It was the call Margie Fletcher had dreaded.
Her 21-year-old son, Micah Fletcher, a student at Portland State University, had always stood up against bullies since he was often a target of harassment himself, because of his Asperger’s syndrome (a mild form of autism), Margie tells PEOPLE.
She admired her son’s righteousness, she says, but “I always worried that somebody might hurt him.”
Those fears came true on Friday afternoon, when police and witnesses say Micah was one of three men attacked on a train in Portland, Oregon, while trying to help two teenage girls, one black and one wearing a hijab, who were being harassed by 35-year-old Jeremy Joseph Christian.
Christian was “ranting and raving” at the teens and using “hate speech” against them, according to police. He allegedly stabbed Micah along with Rick Best, 53, and 23-year-old Taliesin Myrddin Namkai-Meche.
Micah was the only survivor.
In an interview with PEOPLE — as Micah recovers in the hospital from a deep stab wound to his neck, paralysis to his mouth and a broken jaw — Margie describes the moment she learned that her son had stepped in to help and the violence and heroism that came after.
One Stranger Helping Another
Margie says that on Friday around 4:40 p.m. “a man called me from my son’s phone.”
On the other end of the line was Marcus Knipe — a quick-thinking Iraqi war vet who, Margie says, helped save Micah’s life. Knipe was only feet away from Christian on the train platform when he saw his knife, he tells PEOPLE.
In the aftermath of the three stabbings, screaming passengers bolted from the train, Knipe says. “The next thing I know, Micah comes running off, holding his neck and he is going, ‘Help me! Help me! Call 911!’ ”
Micah staggered toward Knipe, who knew exactly what to do to help him: “I took him to the ground, kind of forcefully but gently also, because when you are stabbed, you are panicking.”
He immediately began administering first aid to Micah. “I knew what needed to be done and I just happened to be in the right place at the right time and I ended up saving his life,” Knipe says.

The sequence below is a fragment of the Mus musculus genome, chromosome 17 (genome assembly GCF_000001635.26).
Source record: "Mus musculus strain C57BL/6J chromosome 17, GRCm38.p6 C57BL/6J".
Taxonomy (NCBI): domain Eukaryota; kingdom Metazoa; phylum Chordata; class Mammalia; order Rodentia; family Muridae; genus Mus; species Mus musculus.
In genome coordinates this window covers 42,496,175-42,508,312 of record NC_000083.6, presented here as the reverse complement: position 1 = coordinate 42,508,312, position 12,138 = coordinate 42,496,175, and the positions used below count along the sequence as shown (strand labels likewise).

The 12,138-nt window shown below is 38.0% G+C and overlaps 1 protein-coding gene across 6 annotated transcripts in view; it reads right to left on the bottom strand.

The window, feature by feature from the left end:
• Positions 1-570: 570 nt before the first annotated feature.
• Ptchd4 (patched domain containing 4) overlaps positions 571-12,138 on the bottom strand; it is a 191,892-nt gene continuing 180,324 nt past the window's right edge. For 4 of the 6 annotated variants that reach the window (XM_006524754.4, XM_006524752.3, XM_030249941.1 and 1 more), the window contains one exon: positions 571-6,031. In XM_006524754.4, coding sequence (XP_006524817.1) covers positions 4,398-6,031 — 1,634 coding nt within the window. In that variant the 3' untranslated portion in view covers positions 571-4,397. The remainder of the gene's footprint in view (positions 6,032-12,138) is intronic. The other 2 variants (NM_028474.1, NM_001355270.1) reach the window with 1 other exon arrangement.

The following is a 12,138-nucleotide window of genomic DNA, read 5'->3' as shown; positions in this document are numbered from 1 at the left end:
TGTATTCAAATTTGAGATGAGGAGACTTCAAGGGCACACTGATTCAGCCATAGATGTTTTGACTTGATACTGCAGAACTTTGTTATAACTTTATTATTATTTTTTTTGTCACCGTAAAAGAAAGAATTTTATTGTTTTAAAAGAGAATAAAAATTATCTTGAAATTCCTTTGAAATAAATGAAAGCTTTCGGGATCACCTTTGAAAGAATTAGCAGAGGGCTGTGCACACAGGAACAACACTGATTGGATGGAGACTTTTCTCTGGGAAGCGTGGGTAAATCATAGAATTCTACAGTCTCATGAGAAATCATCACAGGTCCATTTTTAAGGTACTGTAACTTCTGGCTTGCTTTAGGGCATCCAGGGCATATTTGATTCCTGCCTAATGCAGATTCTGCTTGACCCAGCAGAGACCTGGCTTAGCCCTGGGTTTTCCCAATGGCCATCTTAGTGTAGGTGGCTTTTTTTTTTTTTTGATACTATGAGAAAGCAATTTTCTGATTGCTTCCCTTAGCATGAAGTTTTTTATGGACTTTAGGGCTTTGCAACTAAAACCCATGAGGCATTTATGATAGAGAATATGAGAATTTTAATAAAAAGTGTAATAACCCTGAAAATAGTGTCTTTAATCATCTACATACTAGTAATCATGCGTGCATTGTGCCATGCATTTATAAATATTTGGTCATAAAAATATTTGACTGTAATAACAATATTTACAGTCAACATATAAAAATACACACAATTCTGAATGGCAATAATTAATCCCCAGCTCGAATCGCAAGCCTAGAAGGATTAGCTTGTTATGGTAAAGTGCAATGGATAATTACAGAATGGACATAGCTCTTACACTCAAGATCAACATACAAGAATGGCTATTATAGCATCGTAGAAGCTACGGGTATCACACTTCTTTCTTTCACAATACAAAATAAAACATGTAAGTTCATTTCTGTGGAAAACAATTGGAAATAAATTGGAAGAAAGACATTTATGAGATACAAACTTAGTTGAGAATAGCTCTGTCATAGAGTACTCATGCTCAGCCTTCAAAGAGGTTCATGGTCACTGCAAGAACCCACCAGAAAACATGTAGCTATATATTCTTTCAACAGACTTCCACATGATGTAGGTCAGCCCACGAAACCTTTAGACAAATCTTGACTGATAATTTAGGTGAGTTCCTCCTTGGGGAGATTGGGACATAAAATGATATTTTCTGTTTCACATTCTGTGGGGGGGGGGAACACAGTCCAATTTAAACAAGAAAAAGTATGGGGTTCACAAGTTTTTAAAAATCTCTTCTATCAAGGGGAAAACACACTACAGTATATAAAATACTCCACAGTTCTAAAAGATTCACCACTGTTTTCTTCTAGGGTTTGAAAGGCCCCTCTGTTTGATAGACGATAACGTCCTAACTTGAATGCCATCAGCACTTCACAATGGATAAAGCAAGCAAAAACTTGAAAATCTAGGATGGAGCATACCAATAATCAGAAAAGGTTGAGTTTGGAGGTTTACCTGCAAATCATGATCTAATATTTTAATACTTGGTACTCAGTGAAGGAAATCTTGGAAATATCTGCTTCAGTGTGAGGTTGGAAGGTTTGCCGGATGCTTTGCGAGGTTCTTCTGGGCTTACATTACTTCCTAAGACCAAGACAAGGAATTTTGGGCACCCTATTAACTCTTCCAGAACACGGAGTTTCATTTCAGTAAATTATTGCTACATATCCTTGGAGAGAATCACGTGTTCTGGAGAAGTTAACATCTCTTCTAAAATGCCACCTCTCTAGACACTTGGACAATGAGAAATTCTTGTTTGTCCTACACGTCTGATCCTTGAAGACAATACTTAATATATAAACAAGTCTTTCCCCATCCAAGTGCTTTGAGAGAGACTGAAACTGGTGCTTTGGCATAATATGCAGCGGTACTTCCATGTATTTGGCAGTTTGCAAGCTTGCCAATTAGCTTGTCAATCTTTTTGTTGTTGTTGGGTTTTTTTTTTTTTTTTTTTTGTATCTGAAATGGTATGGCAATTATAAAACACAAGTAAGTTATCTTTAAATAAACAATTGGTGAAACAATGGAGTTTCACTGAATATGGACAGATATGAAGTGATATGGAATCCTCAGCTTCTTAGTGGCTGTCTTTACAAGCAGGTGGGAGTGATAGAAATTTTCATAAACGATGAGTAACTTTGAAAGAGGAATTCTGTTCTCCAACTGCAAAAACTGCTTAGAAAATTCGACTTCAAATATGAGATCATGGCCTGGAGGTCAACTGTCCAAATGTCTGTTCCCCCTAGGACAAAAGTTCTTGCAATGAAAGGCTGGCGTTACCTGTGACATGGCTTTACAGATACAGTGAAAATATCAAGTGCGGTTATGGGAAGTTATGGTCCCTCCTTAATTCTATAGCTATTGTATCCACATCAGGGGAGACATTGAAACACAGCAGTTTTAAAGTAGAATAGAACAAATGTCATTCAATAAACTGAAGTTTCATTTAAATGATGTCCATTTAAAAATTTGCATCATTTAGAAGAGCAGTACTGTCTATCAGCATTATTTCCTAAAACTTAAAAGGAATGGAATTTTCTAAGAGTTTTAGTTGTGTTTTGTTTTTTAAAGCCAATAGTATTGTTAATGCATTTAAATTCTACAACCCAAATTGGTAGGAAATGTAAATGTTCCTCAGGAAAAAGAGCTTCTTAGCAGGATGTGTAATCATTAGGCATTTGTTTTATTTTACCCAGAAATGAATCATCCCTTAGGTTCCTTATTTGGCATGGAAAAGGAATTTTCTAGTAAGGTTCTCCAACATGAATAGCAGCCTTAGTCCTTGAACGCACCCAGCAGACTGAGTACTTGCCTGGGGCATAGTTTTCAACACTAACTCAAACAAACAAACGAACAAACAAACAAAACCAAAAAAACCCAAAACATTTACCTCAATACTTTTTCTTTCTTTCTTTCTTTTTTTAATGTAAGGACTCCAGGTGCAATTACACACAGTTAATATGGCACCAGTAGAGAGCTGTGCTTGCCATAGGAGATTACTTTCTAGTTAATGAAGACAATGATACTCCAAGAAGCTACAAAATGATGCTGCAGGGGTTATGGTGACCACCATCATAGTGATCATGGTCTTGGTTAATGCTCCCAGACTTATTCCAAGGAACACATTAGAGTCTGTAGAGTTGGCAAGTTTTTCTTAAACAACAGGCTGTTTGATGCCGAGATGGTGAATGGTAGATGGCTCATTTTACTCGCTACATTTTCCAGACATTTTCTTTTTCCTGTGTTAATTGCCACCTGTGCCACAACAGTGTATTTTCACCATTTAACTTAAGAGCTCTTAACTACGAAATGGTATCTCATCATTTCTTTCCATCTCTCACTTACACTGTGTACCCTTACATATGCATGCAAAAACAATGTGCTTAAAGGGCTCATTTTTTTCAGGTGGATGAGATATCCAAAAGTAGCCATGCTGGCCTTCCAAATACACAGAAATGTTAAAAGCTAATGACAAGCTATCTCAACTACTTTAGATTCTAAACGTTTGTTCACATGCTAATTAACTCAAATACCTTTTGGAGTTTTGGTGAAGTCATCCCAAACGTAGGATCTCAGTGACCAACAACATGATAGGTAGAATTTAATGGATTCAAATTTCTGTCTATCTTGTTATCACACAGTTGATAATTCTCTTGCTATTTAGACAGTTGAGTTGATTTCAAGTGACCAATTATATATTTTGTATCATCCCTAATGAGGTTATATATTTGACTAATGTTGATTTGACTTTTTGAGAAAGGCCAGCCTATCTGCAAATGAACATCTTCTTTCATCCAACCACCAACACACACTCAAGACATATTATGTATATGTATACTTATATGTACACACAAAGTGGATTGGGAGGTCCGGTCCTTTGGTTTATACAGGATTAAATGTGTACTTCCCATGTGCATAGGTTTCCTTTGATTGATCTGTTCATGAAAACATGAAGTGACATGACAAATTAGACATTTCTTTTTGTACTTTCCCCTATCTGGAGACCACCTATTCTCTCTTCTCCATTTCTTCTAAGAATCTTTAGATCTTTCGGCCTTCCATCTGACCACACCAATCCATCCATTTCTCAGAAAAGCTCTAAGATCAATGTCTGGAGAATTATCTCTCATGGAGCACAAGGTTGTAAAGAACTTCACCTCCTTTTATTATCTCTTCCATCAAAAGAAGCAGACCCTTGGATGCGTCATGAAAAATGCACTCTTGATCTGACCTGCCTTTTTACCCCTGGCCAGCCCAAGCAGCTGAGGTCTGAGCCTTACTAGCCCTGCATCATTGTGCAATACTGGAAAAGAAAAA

At Micah’s request, Knipe called Margie and told her that her son had been stabbed. Wanting to keep both her and Micah calm, he refrained from telling her that Micah had been stabbed in the neck — and was losing blood fast.
“I thought he had been stabbed in the arm,” she says. “I’m grateful he lied to me.”
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While Knipe kept pressure on Micah’s wound with a toddler’s coat and then a baby blanket that someone had thrown to him, he also provided a reassuring presence to Micah and his mother while they waited for EMT’s to arrive.
“I could hear my son and he sounded very scared and weak, which terrified me,” Margie says. “But Marcus kept me calm. He sounded like he knew what he was doing.”
Margie reunited with her son at the hospital, but says she “was not prepared for what I saw — in any way.”
Covered in bandages with a tube sticking out of his neck, Micah, his mom soon learned, suffered a severe stab wound that broke his jaw and severed a nerve, she says.
“It missed the jugular by a millimeter, but it did hit one of the main arteries, so he had some serious surgery,” Margie says. “His entire left side is slashed up.”
“But I’m lucky,” she continues. “Thank God Marcus was there.”
Police said that Christian was arrested soon after fleeing the train. He remains in custody on charges of aggravated murder, attempted murder, intimidation in the second degree and felon in possession of a weapon, authorities told PEOPLE.
He has not entered a plea, and it is unclear if he has retained an attorney. He is reportedly set to appear in court on Tuesday morning.
The FBI has joined the investigation and will determine whether he will be charged with federal hate crimes. In a statement, federal investigators pledged their solidarity to the victims:
“To those community members affected by this violence — in particular, the families of the good Samaritan heroes and our neighbors in the Muslim and African-American communities — we stand with you. We won’t allow these acts to go unanswered.”
Micah, Margie says, “wants the hate to stop, too. All this happened because of somebody who hated anybody who wasn’t like him.”
“There are so [many] good people, but they are the silent majority,” she says. “Our voices need to be heard. We need to speak up.”
While Micah is being praised for his “truly amazing” heroism, by Portland’s mayor and others, Margie says he doesn’t feel like much of a hero.
“He feels like it’s his fault the other two people are dead,” she says. “But we’re trying to tell him that he may well have saved those girls.”
Margie says Micah faces a “long haul” to recovery, including physical therapy and counseling, but the families of Best and Namkai-Meche “are much worse off.”
“It’s so sad,” she says.
A GoFundMe has been started to help pay for Micah’s medical expenses, and Margie says she is grateful for the outpouring of love and support she and her son have received in the wake of the attack.
“You look around after something like this and you see all the love there is,” she says, “and how many good people there really are in the world.”